Melinda and Melinda Review

Melinda and Melinda begins with a quartet of New York intellectuals debating – in a stylishly old-fashioned café, of course – the nature of man’s existence: is it fundamentally comic or is it irremediably tragic? To illustrate their dialectics, the group’s two playwrights offer contrasting interpretations of a story, in which a woman – the titular Melinda (Rahda Mitchell, the only actress to appear in both stories) – intrudes upon a dinner party and proceeds to wreak unintentional havoc on all those present (herself included). Though neither interpretation is entirely comic nor tragic – identical plot elements subsist in both stories and each is pervaded, to a certain extent, by both happiness and despair – each version renders the story with a different assortment of characters and an essentially dissimilar tone.

Rather than tell each version separately and in its entirety, the film cuts at infrequent intervals between the two – an effective technique, though one that does start to edge towards monotony as the film progresses. In the ‘sad’ version, Melinda turns up uninvited at a swanky dinner party being held by one of her oldest friends, Laurel (the luminous Chloe Sevigny). The party is being hosted in Laurel’s chic Manhattan apartment; the intention being to inveigle an egotistical theatre director into hiring Laurel’s similarly conceited husband, Lee (Johnny Lee Miller), for the lead role in his next production. When Melinda arrives she is quick to explain that she has recently divorced her prosperous husband and that because she had been seeing a Hispanic artist on the sly and because her husband was politically well-connected, she is no longer able to see her two children. Laurel and Cassie (Brooke Smith) attempt to set Melinda’s life back on course, the results, however, prove rather unexpected – particularly when Laurel takes an interest in Melinda’s new beau.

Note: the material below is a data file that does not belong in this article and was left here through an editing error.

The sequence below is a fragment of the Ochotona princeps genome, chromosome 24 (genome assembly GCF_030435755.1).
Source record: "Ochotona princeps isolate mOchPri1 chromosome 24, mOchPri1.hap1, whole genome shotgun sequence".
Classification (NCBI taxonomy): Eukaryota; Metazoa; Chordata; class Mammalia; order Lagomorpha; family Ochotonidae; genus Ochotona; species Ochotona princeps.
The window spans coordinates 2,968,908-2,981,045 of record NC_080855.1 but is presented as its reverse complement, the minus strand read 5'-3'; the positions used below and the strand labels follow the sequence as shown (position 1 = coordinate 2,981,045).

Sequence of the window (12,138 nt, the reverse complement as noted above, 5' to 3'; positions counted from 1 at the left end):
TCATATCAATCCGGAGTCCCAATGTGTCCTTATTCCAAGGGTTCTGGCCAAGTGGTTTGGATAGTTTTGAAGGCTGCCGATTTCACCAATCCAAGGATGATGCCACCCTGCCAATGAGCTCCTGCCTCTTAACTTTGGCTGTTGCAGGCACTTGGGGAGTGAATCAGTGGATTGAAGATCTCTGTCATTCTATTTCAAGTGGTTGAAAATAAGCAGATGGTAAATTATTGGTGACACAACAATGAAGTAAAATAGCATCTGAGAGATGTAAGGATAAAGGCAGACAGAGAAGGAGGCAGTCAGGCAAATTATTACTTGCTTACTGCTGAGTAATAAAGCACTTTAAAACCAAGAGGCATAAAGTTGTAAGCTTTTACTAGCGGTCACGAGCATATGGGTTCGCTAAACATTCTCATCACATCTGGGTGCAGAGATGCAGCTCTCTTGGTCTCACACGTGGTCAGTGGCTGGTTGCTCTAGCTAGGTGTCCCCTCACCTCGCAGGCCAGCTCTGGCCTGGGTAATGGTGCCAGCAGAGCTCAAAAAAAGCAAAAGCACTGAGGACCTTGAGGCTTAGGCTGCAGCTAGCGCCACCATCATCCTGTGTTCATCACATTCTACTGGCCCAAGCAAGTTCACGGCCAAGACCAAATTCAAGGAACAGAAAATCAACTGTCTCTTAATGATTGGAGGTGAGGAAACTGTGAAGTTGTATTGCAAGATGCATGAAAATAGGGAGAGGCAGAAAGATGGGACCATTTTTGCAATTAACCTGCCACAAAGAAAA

Compared to some of Woody Allen’s brooding masterpieces of tragicomic incisiveness (Husbands and Wives and Crimes and Misdemeanours spring to mind) this is comparatively light stuff but there are still some acutely observant moments that demonstrate why Allen remains a worthwhile (albeit erratic) American auteur. There’s a remarkably tender scene where Melinda encounters a kindly piano player (Chiwetel Ejiofor) at a party. The warmth and intelligence of the screenplay runs rings around the turgid fluff that passes for ‘romance’ these days in cinema. Unfortunately the comedy side of the film is rather more uneven. In this scenario Melinda – rather than the sombre, fiercely intelligent and tousle-haired creature of the tragic half – is a kookily cute ditz who bursts in on her neighbours’ dinner party having just (semi-unintentionally) taken an overdose. Her neighbours, Hobe (Will Ferrell) and Susan (Amanda Peet), were in the process of coaxing a moneyed businessman into financing Susan’s latest, and quite controversial, film (‘It’s called the male castration sonata’ she cheerily explains).

Susan is obnoxious, Melinda is sweet and Hobe quickly sets off down the romantic path already trodden by hundreds of comedies. There’s the usual mixture of serendipitous meet-cutes and slight romantic obstructions but of course we know from the start that things will work out just fine. For the first two thirds of the film this ‘funnier’ interpretation is given less screen-time than its sadder equivalent, which almost reduces it to a series of amusing vignettes. This actually works rather well: it helps offset the pathos of Melinda’s alternate scenario and provides a smattering of light relief without taking up too much time. Conversely, this does create difficulty when the story reaches its conclusion – though neither story ends in the least bit satisfactorily – as the plotline is so hackneyed and the character development so slight that it’s difficult to gather up much interest when the inevitable denouement is achieved.